Gerry Robinson’s powerful work of historical fiction, The Cheyenne Story: An Interpretation of Courage, was awarded the National Cowboy Museum’s 2020 Western Heritage Award for Best Western Novel. The Western Heritage Awards honor individuals who have made significant contributions to western heritage through creative works in literature, music, television, and film that share the great stories of the American West.
Robinson is a Helena resident and enrolled Northern Cheyenne tribal member who was raised on the reservation in Lame Deer. His debut novel, published by Farcountry Press, is a compelling and balanced narrative that presents a fresh look at the origins and devastating results of the U.S. Army’s late November 1876 attack on the Cheyenne – the penultimate event that led to their temporary exile to Oklahoma.
The story begins five months to the day after Custer’s defeat by the Northern Cheyenne and seamlessly alternates between two narrators: Little Wolf, the Cheyenne Sweet Medicine Chief, and Bill Rowland, Little Wolf’s brother-in-law and an interpreter in the employ of the U.S. Army.
As Rowland reluctantly approaches the Cheyenne’s winter encampment, he’s flanked by a unit of overzealous soldiers under the direction of the increasingly desperate General Crook. At the same time, Little Wolf urgently warns his people to move their camp to safer ground.
A prideful headman, Kit Fox, rebuffs Little Wolf’s warnings and insists the tribe stay put and spend the night celebrating the success of a recent raid. When Crook’s party attacks the camp the next morning, the Cheyenne are sleep-deprived and woefully unprepared, resulting in a lopsided battle and frantic escape into the Bighorn Mountains.
What follows is the Cheyenne’s harrowing journey north through a blizzard as they fight for survival. Meanwhile, Rowland makes a pensive, self-reflective trek back to Fort Robinson where he is greeted by his Cheyenne wife and children and eventually reunited with his Northern Cheyenne relatives before the Army sends them all packing to Oklahoma.
To date, the full story of the Cheyenne people, post-Little Bighorn to the establishment of the Northern Cheyenne Reservation, has not been told in its entirety and has never been written about by a member of the tribe.
“This is an important contribution to our tribal history,” said Mina Seminole, cultural director at Chief Dull Knife College in Lame Deer, in Native Sun News Today. “It is so important to tell our own stories … Maybe this will encourage others of us to write more. This is a real accomplishment for a Cheyenne to do this. There are other books, but they were told to white authors.”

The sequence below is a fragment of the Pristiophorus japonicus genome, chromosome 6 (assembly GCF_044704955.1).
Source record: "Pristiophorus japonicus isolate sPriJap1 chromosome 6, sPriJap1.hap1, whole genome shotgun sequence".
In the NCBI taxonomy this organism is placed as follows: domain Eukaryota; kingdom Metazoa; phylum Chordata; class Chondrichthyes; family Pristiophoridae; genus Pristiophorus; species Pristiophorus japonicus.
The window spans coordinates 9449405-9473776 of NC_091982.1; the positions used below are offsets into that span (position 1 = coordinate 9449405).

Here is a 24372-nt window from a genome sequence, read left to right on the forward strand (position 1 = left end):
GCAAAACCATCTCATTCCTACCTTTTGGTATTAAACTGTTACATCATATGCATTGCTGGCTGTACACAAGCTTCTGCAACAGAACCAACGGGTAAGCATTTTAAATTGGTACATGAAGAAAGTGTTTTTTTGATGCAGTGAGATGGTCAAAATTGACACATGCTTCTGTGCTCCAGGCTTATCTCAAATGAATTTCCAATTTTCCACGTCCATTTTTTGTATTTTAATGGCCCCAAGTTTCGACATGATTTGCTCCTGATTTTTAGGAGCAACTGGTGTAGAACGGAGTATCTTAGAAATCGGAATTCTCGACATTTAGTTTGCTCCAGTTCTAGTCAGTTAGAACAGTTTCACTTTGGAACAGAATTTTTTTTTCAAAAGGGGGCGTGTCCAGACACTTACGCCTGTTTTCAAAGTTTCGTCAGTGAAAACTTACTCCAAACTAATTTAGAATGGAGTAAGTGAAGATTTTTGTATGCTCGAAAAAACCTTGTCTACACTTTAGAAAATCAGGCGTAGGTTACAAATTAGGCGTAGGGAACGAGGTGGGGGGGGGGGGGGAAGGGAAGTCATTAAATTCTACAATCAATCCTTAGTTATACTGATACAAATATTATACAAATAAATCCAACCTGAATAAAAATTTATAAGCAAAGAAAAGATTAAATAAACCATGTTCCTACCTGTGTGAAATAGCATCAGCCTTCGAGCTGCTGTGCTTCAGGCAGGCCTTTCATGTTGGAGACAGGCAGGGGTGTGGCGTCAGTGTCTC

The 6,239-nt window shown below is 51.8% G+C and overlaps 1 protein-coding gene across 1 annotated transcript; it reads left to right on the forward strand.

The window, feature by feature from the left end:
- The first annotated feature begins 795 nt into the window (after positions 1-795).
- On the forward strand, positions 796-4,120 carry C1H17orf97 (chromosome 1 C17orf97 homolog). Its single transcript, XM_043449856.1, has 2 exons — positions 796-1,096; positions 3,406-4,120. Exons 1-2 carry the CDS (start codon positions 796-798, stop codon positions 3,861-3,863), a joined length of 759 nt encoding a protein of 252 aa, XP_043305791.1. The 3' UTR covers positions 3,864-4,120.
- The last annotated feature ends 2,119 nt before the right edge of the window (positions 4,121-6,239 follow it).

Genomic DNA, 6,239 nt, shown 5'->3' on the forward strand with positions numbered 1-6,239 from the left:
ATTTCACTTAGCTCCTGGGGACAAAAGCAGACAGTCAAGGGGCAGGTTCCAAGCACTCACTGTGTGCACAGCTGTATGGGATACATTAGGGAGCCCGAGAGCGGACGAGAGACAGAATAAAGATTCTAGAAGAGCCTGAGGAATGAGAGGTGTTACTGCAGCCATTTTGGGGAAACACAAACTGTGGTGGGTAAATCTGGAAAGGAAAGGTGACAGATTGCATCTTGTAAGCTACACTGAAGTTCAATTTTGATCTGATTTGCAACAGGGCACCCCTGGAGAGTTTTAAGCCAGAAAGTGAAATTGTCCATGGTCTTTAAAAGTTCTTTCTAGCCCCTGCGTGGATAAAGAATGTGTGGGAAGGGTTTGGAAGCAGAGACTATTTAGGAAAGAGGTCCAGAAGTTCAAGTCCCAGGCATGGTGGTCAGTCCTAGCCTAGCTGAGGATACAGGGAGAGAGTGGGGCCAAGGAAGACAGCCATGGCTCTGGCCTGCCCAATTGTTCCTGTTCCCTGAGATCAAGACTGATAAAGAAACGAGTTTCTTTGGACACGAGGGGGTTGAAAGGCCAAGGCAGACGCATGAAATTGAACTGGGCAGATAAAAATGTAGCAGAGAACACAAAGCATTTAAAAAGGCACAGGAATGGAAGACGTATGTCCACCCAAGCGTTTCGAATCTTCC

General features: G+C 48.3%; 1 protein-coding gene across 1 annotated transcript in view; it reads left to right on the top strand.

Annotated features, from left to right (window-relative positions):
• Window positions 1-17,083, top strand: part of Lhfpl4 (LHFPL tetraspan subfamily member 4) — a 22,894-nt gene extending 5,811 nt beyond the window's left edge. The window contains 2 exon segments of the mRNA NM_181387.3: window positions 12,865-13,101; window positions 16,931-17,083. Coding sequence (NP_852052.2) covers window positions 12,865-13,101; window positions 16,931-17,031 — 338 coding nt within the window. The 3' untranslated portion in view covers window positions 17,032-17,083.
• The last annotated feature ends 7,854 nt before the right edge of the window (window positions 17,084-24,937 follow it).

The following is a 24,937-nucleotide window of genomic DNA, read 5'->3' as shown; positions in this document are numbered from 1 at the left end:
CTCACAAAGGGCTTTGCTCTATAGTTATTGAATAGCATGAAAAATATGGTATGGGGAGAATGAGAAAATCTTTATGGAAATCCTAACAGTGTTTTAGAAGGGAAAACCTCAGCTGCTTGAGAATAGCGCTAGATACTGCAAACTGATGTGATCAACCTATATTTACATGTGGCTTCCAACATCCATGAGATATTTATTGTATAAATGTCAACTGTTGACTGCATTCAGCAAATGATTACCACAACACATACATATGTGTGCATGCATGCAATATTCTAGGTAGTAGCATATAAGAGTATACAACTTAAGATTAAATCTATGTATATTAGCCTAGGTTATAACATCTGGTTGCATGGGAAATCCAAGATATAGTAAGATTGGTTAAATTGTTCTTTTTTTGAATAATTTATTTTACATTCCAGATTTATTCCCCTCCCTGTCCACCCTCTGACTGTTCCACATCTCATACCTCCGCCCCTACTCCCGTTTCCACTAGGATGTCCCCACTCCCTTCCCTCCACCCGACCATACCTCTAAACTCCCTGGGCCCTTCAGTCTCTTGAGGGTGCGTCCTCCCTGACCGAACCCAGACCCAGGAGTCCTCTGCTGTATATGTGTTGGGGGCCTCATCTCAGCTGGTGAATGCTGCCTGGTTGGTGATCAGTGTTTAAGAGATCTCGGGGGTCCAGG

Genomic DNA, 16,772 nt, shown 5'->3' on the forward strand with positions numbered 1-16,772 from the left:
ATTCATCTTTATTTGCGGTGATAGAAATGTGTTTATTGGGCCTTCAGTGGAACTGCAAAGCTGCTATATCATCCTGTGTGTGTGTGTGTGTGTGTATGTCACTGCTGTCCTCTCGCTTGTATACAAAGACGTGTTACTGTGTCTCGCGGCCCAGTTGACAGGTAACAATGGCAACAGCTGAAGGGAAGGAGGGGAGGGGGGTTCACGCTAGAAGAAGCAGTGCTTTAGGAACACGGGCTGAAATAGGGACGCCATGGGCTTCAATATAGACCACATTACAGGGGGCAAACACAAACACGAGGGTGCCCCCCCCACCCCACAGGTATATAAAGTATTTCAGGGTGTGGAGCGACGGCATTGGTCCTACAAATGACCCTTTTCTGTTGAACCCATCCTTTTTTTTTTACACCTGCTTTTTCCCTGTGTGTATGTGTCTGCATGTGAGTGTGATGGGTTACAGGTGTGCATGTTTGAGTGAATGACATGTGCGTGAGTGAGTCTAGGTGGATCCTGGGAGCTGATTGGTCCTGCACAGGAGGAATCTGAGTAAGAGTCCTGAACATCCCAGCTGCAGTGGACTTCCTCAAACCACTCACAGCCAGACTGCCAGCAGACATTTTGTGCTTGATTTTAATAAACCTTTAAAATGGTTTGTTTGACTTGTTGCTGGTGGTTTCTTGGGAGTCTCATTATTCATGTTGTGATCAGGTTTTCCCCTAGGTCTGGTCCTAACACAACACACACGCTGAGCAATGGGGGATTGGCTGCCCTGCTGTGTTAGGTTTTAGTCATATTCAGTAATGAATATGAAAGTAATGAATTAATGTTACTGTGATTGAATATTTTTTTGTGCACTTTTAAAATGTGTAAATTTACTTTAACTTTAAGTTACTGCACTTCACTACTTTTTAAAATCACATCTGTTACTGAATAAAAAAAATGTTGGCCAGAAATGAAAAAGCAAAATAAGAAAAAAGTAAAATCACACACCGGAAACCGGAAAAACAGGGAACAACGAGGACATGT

Robinson – the great-great grandson of Bill Rowland and Little Wolf’s great-great nephew – believes “being able to tell our own story helps begin a long-overdue healing process.” He spent 16 years researching and writing to deliver a historically, culturally, and emotionally accurate retelling of how the Cheyenne were extricated from their Northwest corner of the Great Plains.
He also worked closely with tribal elders and cultural leaders to accurately and seamlessly incorporate the Cheyenne language into his text. Robinson’s characters use the Cheyenne language in their dialogue, and the reader comes to know and understand its meanings contextually and by employing the accompanying glossary of Cheyenne words and phrases found at the back of the book.
Raised at the heart of the Northern Cheyenne Indian Reservation, Robinson grew up hearing fragmented stories about his ancestors. He devoted nearly 20 years of his life to researching, traveling the country, and reaching back through time to reclaim his heritage. A published historical writer and member of Western Writers of America, the author is currently working on the next book in the trilogy, which will encompass the second leg of the Northern Cheyenne’s fraught journey.